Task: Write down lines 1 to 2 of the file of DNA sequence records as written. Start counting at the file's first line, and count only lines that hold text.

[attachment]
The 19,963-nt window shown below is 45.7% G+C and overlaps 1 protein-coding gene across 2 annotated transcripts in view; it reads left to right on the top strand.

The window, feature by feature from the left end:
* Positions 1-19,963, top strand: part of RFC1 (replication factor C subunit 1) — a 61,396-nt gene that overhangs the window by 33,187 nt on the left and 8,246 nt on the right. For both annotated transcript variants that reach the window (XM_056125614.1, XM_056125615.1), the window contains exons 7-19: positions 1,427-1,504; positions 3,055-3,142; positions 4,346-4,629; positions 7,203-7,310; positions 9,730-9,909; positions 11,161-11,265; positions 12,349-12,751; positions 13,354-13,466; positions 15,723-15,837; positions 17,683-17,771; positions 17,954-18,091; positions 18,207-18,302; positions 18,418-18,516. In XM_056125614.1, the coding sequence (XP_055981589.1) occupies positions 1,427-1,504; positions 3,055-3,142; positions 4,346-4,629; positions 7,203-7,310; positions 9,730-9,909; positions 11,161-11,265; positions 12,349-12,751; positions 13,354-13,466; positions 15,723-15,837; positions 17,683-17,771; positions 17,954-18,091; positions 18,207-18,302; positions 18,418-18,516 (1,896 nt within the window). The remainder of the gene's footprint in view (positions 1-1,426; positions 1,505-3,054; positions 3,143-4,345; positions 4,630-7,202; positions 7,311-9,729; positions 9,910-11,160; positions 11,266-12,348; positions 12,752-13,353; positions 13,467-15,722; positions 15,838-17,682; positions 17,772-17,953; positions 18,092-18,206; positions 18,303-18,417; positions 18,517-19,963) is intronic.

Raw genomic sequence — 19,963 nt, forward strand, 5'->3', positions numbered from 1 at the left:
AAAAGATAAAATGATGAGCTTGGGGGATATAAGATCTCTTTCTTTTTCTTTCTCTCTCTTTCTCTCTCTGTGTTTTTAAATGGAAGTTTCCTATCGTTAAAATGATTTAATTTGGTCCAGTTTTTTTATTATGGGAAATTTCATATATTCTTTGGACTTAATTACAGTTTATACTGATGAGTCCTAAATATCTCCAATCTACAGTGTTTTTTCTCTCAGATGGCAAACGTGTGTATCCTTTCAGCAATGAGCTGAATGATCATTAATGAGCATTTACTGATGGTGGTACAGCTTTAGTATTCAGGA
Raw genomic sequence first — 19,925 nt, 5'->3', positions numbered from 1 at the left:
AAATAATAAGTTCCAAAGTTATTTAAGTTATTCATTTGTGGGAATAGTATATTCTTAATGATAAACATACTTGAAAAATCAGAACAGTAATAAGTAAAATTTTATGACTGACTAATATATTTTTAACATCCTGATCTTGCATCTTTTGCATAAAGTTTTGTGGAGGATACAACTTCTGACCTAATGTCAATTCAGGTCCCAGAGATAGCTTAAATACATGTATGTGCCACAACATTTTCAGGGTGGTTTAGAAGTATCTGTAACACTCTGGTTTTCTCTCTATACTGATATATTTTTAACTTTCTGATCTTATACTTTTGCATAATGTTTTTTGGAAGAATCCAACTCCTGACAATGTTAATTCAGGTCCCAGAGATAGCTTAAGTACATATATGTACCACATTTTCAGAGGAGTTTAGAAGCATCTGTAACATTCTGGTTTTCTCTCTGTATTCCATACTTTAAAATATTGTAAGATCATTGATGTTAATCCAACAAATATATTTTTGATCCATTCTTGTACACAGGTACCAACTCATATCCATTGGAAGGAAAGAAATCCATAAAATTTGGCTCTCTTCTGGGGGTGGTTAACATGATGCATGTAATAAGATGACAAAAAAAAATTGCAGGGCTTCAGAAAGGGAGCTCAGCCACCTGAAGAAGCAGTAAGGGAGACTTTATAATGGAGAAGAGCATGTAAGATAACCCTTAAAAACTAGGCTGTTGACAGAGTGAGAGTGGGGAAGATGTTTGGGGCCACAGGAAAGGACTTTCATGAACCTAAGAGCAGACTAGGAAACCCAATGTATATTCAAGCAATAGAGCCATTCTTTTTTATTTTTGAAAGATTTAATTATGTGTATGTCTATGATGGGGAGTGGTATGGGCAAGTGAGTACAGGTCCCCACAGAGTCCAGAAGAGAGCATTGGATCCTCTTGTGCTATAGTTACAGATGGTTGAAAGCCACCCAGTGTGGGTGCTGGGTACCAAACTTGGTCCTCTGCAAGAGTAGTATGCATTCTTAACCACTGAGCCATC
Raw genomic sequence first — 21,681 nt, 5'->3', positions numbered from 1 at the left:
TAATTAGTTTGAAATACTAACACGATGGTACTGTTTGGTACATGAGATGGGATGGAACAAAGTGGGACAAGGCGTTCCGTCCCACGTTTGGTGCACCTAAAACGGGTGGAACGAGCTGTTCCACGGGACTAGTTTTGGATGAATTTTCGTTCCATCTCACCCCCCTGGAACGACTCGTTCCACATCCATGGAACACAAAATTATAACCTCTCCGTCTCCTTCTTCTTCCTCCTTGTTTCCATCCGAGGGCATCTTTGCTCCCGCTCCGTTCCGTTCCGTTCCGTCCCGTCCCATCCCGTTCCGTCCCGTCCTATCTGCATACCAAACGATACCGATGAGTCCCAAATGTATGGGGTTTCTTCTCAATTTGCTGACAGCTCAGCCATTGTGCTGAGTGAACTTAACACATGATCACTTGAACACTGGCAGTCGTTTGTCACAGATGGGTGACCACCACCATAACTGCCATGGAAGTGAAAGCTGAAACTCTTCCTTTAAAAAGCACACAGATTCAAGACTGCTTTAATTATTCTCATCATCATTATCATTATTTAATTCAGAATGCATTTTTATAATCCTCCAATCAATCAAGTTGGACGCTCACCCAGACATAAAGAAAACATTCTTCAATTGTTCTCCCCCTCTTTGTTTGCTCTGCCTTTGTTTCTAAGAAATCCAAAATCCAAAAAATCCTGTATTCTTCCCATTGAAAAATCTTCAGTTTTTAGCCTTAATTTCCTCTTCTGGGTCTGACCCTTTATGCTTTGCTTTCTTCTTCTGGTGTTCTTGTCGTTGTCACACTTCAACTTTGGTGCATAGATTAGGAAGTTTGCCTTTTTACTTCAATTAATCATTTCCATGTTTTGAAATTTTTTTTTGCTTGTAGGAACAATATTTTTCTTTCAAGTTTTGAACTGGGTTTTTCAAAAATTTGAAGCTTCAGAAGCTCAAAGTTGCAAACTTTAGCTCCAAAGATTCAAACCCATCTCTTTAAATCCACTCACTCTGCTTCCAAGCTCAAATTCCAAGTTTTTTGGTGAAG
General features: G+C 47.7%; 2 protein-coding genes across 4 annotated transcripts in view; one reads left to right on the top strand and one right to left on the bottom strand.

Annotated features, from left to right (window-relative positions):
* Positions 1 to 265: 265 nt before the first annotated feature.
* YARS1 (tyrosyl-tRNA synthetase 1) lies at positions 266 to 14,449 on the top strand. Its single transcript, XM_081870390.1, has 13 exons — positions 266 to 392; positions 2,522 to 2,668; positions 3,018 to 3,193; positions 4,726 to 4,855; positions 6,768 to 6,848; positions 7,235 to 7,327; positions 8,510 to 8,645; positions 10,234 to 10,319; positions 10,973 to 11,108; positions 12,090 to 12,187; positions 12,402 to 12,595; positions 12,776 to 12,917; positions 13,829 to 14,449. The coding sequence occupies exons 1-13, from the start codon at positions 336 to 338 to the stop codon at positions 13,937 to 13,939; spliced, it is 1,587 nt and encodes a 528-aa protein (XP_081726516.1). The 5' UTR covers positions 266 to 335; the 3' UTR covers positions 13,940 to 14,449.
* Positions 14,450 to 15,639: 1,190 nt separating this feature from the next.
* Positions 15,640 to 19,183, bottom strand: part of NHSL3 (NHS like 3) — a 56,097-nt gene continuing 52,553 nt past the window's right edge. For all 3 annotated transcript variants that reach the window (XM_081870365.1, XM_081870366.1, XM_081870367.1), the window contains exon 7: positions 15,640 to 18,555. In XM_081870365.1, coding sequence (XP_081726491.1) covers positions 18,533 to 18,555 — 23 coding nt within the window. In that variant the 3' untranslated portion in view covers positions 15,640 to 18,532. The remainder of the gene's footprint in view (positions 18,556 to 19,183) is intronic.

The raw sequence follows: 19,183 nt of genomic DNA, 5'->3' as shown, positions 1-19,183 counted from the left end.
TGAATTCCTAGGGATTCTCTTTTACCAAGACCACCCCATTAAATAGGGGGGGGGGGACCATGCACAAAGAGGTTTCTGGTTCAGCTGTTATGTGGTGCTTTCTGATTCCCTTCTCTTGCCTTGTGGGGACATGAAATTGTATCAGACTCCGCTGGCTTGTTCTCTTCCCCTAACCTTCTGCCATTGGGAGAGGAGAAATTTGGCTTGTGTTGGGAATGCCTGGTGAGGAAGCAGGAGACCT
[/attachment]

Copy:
The 19,963-nt window shown below is 45.7% G+C and overlaps 1 protein-coding gene across 2 annotated transcripts in view; it reads left to right on the top strand.

The window, feature by feature from the left end: